It's difficult not to read Reputation as Swift's first self-consciously "adult" record, one preoccupied with sex, betrayal, and the scars they leave behind. Appropriately, she dresses Reputation in dark, moody sounds, dwelling on drum loops and synthesizers.

Swift’s unencumbered analysis of the tectonic shifts within her personal and public life are equal parts razor sharp and self-indulgent. But as a pop album, ‘Reputation’ is never revolutionary, the adrenalin rush heady but ultimately short-lived.
Tiny Mix Tapes

Reputation is the boring screaming gesture on behalf of a marketing fleet, an advertisement reaching out expecting your righteous empathy.

Pretty Much Amazing

Taylor Swift’s newest release Reputation is the hypothetical pop album we once feared. Here she is, an artist on the defense, an expert singer-songwriter struggling to grasp at current trends that may not be beyond her reach, but also don’t suit her particular talents.

NOW Magazine
Swift might have transformed into the popular girl, but by all accounts, she’s still stuck in high school. Unfortunately for her, many fans are over it.
The Needle Drop

Reputation focuses more on the pop star narrative than it does actual pop songs.


Taylor Swift’s Reputation isn’t a complete car wreck, but it is a hapless, facetious and an unconvincing attempt at making a whole generation familiar with a well-mannered pop star suddenly believe she’s got a heart of stone.

Consequence of Sound

With Reputation, Swift seemingly has the idea that bigger, wider, and louder is necessarily better, but the dopamine rush that modern pop music can so reliably produce never arrives.

Music is like conversation. It should often feel and read like a Q&A between an artist at the moment of crafting of an album, for example, and the wider audience that will soon be presented that individual's ideas, ambitions, vision, opinions and, above all, emotions - be them external or internal. Those personal issues can manifest in multiple forms and be channeled into sound waves of endlessly varying waveforms. If you consider how sound propagates only through air - in other words: ... read more
"reputation" is an album.

Scratch that.

"reputation" is a 55-minute dumpster fire of blandness. The production is as offensively generic as electropop can get, the lyrics are horrid and it tries WAAAAYYY to hard to be edgy, most of it coming off as cringe-worthy. There are a few songs that are passable at best but the record overall is just unbearably pretentious.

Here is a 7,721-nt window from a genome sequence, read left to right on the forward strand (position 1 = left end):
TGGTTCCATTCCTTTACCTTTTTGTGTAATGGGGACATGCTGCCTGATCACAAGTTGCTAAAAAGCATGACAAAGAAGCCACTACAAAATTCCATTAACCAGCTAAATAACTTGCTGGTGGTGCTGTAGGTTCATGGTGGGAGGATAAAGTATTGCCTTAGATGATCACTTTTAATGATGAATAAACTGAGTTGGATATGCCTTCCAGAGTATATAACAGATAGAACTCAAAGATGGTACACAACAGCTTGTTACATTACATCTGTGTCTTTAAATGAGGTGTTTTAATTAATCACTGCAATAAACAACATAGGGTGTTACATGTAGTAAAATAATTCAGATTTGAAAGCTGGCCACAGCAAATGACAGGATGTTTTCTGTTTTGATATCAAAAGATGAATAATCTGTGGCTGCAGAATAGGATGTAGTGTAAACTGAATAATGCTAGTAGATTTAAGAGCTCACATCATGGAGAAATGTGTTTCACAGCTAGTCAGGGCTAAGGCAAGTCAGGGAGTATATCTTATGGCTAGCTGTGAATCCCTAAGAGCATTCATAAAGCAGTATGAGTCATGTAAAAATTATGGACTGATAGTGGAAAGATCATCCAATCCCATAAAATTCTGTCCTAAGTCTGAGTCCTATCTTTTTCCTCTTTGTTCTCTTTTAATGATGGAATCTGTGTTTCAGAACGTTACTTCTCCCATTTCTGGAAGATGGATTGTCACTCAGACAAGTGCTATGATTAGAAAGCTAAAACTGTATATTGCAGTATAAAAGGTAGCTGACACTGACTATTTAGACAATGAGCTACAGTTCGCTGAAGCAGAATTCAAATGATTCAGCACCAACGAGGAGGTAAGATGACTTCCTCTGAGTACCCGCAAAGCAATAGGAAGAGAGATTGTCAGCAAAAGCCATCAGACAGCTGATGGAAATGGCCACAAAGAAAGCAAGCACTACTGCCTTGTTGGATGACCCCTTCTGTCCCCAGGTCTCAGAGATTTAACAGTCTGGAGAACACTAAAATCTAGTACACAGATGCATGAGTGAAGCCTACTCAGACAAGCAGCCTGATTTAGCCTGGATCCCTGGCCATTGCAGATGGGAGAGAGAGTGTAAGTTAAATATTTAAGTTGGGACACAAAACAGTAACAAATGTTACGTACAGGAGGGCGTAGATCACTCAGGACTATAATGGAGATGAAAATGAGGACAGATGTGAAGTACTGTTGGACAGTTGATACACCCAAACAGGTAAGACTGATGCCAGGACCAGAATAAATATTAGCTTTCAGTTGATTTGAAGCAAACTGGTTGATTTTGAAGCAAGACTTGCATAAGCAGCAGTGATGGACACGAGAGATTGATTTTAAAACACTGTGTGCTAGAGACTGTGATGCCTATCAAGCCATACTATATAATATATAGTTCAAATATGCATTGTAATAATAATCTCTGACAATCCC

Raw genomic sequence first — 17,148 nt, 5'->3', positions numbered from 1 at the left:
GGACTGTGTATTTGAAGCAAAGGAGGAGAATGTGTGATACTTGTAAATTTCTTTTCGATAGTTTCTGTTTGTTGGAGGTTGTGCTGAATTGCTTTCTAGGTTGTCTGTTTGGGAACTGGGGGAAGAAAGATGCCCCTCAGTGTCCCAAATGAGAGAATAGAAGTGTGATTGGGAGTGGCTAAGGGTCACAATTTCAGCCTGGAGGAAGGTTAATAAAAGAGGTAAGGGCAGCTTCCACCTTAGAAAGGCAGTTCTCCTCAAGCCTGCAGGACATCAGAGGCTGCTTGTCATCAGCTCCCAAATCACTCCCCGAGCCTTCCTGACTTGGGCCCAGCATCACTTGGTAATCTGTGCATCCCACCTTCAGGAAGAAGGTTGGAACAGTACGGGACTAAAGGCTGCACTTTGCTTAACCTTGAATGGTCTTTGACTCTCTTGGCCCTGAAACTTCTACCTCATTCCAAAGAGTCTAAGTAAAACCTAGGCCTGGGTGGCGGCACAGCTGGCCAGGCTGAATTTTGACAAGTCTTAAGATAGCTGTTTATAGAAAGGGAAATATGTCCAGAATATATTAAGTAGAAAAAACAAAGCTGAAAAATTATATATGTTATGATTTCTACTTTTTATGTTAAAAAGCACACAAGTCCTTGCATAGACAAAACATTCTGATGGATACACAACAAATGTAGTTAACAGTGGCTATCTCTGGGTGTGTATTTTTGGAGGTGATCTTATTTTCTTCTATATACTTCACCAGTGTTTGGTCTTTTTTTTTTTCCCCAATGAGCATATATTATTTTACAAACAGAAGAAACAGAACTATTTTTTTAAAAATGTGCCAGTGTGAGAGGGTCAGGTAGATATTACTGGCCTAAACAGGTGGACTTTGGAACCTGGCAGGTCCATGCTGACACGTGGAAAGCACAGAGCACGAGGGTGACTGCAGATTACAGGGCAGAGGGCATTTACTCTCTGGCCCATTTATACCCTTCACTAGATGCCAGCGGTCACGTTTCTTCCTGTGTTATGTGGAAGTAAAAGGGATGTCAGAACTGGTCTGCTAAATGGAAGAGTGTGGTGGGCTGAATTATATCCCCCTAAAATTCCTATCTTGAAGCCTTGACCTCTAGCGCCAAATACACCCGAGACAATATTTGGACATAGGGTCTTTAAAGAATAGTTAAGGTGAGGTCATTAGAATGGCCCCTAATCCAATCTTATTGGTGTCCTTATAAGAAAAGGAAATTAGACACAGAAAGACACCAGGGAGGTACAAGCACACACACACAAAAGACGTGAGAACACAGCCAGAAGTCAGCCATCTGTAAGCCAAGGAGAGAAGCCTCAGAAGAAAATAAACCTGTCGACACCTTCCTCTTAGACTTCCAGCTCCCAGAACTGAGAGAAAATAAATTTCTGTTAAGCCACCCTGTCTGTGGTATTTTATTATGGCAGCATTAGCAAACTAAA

Fav Tracks: New Year's Day, Delicate, Getaway Car

Least Fav Tracks: Look What You Made Me Do, ...Ready For ... read more
Nunca vi um álbum tão dividido como "reputation", por um lado temos ele como o favorito de uma parte gigantesca dos fãs da Taylor Swift que não aceitam qualquer crítica e apenas aclamam este trabalho de todas as formas possíveis e por outro lado temos a maioria do público em geral e crítica musical que considera-o um descrécimo enorme de qualidade. Quando ouço "reputation" fico sempre no limbo porque ... read more
Listeners came into this album with a lot of assumptions; "Look What You made Me Do" and "...Ready For It?" are bad lead singles. The album fares mostly better than these tracks, though. It seems like Taylor actually fares best when she's not mentioning petty drama and goes straight for the "Style"-esque romantic daydream of "Getaway Car" and "Call It What You Want", letting hooks guide her in these songs instead of staying in a vocal stasis.
No I dont't like you
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Track List

  1. ...Ready For It?
  2. End Game [ft. Ed Sheeran and Future]
  3. I Did Something Bad
  4. Don’t Blame Me
  5. Delicate
  6. Look What You Made Me Do
  7. So It Goes...
  8. Gorgeous
  9. Getaway Car
  10. King of My Heart
  11. Dancing With Our Hands Tied
  12. Dress
  13. This Is Why We Can’t Have Nice Things
  14. Call It What You Want
  15. New Year’s Day
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Added on: August 23, 2017